Screen Shot 2015-04-09 at 11.59.31 AMWhile the reasoning and argumentation skills you learn are valuable, the ethos of debating can be corrosive. CNN’s innovative and idiotic 20th century talk show, Crossfire, encouraged us to sharply divide issues into left and right. Its adversaries would entertain audiences with stark, contrasting ideological positions that they (usually) understood were grossly oversimplified. But the popular program accelerated the cultural and media impulse to divide the world in two – left and right, red and blue, liberal and conservative, and other phony binaries.

 

“I’m Right. You Must Be Wrong.”
National politics and some global confrontations today often reflect the, “I’m right so you must be wrong,” polarization that made Crossfire popular. Former U.S. House Speaker, Newt Gingrich, embodies the madness. For years, he was one of the most thoughtful proponents of healthcare transformation; when Obamacare became an object of debate, Gingrich suddenly abandoned his own longstanding leadership to vociferously advocate the very opposite.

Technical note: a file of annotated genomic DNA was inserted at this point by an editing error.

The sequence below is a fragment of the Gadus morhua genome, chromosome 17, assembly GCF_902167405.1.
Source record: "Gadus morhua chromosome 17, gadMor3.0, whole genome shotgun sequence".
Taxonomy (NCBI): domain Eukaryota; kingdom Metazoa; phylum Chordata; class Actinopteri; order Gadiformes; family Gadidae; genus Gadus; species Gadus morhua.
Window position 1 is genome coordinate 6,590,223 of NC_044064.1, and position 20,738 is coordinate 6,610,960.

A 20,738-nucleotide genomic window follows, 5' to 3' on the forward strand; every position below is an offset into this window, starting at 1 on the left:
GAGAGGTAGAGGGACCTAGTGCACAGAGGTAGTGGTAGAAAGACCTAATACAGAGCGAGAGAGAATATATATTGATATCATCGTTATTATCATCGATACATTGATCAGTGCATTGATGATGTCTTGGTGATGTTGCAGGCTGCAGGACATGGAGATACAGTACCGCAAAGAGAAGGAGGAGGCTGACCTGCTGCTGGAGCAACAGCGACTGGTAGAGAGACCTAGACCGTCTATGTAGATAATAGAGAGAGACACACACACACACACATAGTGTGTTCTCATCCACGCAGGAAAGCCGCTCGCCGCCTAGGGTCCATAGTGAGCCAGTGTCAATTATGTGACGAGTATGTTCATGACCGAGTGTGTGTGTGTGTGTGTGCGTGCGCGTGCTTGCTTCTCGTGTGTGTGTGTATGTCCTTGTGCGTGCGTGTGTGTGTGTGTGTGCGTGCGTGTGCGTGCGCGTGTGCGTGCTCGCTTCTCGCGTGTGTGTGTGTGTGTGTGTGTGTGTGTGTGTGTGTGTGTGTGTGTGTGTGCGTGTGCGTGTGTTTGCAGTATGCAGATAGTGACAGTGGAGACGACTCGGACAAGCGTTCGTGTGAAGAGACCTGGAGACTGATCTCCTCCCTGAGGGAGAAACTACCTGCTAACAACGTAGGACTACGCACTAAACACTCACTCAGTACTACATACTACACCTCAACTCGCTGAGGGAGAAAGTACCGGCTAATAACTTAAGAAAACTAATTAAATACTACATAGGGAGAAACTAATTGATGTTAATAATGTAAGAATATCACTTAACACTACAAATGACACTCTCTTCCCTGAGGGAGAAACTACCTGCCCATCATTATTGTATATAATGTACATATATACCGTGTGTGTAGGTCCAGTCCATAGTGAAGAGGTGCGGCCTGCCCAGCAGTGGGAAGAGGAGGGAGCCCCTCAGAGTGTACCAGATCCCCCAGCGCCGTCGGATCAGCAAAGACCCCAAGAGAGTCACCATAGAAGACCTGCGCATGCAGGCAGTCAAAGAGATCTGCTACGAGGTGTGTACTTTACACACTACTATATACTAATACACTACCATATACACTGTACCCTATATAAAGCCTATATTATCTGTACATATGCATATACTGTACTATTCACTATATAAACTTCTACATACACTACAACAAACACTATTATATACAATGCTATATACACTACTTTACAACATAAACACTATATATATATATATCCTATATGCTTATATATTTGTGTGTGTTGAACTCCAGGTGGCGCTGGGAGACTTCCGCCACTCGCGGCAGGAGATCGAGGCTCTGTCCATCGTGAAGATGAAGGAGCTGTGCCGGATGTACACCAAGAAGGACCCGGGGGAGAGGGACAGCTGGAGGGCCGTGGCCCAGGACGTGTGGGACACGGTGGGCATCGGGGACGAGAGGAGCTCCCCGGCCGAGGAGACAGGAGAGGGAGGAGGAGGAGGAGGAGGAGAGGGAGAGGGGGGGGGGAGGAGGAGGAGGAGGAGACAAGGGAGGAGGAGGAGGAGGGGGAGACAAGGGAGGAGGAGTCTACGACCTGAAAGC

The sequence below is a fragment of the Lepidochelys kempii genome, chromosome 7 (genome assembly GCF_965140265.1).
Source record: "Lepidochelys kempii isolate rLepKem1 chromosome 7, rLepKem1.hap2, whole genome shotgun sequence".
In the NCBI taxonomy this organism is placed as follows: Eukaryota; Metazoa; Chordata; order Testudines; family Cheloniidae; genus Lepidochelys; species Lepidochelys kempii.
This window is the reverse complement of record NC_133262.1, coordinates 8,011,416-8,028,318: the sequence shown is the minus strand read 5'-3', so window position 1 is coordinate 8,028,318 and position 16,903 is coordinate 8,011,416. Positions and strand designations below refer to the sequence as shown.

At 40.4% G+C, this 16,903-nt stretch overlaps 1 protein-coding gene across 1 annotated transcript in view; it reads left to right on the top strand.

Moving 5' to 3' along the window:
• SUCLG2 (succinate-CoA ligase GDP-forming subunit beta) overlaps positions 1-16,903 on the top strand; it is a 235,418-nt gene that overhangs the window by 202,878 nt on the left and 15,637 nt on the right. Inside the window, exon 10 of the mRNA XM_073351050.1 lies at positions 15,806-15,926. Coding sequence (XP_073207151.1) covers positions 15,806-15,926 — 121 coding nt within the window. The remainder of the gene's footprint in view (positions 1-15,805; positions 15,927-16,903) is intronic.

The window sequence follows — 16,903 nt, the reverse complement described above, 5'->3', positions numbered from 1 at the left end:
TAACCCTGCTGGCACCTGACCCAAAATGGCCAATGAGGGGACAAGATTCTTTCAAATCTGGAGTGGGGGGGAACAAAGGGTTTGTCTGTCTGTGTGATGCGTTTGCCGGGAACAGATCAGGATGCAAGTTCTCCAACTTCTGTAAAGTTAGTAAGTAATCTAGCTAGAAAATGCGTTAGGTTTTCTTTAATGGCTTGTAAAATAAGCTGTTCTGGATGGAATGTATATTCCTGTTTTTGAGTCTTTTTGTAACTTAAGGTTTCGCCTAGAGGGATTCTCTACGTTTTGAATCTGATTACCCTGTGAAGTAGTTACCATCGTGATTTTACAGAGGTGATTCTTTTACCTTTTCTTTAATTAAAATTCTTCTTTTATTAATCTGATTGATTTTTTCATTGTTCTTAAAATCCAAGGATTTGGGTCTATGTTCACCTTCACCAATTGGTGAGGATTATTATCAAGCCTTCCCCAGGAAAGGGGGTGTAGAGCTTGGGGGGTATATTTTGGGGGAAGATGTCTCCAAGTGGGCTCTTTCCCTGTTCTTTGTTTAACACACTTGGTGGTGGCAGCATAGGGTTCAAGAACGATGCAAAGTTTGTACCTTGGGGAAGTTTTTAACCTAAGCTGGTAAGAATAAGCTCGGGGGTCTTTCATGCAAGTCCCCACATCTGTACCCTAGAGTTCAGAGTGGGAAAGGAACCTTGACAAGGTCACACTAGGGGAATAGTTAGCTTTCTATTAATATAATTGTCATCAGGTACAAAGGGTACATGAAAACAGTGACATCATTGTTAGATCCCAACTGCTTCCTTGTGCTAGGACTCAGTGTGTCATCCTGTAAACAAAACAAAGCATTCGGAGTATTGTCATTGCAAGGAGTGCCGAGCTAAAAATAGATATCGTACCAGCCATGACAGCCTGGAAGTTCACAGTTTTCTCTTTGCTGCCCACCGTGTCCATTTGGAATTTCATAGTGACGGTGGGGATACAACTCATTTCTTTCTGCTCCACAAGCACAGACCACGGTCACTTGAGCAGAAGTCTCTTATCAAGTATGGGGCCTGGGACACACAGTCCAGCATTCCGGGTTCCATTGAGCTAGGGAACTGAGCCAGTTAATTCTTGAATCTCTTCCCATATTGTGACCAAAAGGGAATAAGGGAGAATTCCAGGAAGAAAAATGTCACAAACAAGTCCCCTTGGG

“Collaboration
rather than
debate needs to
be the 21st
century model””

Our 21st century world defies binaries.  Contemporary issues are multi-dimensional. Today’s most powerful challenges require us to tightrope through competing interests and perspectives that have equivalent but different rationale and merit. Collaboration rather than debate needs to be the 21st century model. Progress through compromise rather than winning represents the ethos that must emerge. If the left or right had all the answers, history wouldn’t be such a muddle.

Binary or Multi-Dimensional
Even disruption, the rapid and dramatic replacement of one solution by another usually results from a series of collaborations – overt or iterative. In fact, it’s questionable whether our paradigm of breakthrough discoveries and inventions as the work of singular individuals isn’t an exception rather than a rule. It’s fodder for, ahhh, debate: has human society always has been more collaborative than competitive, and multidimensional rather than binary?

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